I also see it in my dad. As a college graduate, his first desire had been to move back to his hometown and work on the family farm, but when the farm was sold, he had to come up with a different plan. Eventually he reached his academic  and professional goals with scholarships and fellowships for his Masters and PhD, working in international organizations and  traveling around the world. Then he retired and decided to move back to the village where he was born in Colombia. In this small off the beaten track place, he now runs a weekly newsletter, is an active member of his community, and every day does what he can to help his hometown become a place where people can live and prosper, without feeling they have to migrate to the capital city as the only road to success.

Moving to the rural areas of a developing country is certainly not the only way to challenge the globalized monoculture of consumption, although I’m quite tempted to make that move myself.  I have friends here in Washington, D.C. who create and craft and enjoy making things by hand, though they have grown up immersed in a culture where buying is synonymous to patriotism. They eat local foods and shop in their neighborhood. They ride bicycles, walk and use public transport instead of driving. Making meals at home, sewing and mending clothes, knitting and making things by hand is not anachronistic, but daily life. Even if they have incomes which could support a different and more excessive lifestyle, they have chosen not to. They focus instead on personal relationships, education and experiences like taking walks to enjoy nature or evenings talking over tea and board games with friends. I’m learning from them every day.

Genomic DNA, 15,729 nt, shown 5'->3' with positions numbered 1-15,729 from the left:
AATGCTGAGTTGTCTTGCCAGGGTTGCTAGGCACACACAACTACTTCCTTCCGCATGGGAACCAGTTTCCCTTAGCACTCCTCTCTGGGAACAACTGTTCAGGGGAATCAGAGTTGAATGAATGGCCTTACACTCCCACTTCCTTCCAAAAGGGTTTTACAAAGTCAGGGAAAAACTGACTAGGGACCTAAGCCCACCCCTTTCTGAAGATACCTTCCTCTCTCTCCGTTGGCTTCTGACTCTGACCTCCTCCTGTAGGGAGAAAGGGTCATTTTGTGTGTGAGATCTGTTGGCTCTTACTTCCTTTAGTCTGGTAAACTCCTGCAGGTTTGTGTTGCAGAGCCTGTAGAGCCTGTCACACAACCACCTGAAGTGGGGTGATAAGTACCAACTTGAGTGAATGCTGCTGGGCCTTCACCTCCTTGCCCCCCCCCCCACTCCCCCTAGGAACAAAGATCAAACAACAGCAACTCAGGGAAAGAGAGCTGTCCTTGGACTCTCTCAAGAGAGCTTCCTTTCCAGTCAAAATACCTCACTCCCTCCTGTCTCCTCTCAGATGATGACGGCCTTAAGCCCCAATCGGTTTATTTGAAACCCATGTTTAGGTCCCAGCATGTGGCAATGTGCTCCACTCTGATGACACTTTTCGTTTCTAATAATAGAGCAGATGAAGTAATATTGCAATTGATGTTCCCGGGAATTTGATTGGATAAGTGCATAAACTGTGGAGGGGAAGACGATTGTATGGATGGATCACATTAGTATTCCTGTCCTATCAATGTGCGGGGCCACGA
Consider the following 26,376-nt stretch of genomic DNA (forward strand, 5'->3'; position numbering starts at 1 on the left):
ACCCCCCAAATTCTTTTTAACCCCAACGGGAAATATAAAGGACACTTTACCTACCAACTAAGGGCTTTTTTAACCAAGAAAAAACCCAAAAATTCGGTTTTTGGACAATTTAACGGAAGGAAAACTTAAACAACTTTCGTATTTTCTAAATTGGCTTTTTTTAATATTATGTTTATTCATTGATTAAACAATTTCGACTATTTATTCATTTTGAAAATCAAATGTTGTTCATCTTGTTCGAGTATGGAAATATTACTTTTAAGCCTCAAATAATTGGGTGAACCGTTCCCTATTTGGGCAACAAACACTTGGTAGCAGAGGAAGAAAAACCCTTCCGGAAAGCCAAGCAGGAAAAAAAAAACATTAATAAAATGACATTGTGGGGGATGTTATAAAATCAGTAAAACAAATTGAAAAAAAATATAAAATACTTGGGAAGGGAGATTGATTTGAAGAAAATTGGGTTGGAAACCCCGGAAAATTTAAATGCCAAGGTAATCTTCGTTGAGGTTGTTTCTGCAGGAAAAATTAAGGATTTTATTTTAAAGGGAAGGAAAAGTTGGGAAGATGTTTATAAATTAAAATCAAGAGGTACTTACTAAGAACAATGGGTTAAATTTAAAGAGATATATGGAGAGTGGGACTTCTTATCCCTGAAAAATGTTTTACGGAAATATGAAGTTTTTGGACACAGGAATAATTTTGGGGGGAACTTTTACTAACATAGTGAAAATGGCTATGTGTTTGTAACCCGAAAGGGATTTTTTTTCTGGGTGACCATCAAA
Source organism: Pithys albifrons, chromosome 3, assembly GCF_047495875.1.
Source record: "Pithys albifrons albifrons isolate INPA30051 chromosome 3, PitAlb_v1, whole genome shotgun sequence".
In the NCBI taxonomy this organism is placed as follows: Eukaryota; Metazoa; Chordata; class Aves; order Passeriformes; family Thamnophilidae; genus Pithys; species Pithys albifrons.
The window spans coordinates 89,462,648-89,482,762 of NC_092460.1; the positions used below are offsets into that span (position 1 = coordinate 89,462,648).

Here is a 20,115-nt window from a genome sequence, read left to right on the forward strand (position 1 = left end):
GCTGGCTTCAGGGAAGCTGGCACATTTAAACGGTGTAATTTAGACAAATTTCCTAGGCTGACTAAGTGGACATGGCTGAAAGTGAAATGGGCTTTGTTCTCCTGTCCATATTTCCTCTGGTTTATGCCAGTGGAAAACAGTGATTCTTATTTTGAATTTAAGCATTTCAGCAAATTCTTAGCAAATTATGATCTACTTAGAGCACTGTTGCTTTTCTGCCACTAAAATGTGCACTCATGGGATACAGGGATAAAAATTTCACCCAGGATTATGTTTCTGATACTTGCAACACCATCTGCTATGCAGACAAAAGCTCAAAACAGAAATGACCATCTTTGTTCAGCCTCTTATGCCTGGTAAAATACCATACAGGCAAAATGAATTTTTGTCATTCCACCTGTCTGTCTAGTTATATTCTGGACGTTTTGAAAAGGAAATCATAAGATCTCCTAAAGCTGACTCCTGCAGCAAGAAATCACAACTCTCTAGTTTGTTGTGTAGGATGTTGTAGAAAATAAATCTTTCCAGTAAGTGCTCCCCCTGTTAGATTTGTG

This simple lifestyle is not glamorized or portrayed positively by the media. On television, those who turn their back on consumerism are usually doing so due to extreme religious views or dire poverty, and viewers are supposed to feel sorry for them and their choices. Yet showing a happy non-denominational person living the simple life doesn’t sell advertising. There is little marketable in this lifestyle because as you don’t need to buy anything, there’s nothing to sell. For me, this gap in advertising is liberating. At least for now, there is no pressure to conform to a certain image, and the most wonderful part of it is that it is a lifestyle where you can actually be content with what you already have, no matter where you live. I’m sure advertising is already looking for loopholes, but in the meantime, I can be happy with my choices, feeling satisfied with the riches I already have in friends and family. And who knows, maybe one day I’ll also return to my local roots, continuing my simple life in Colombia or Peru.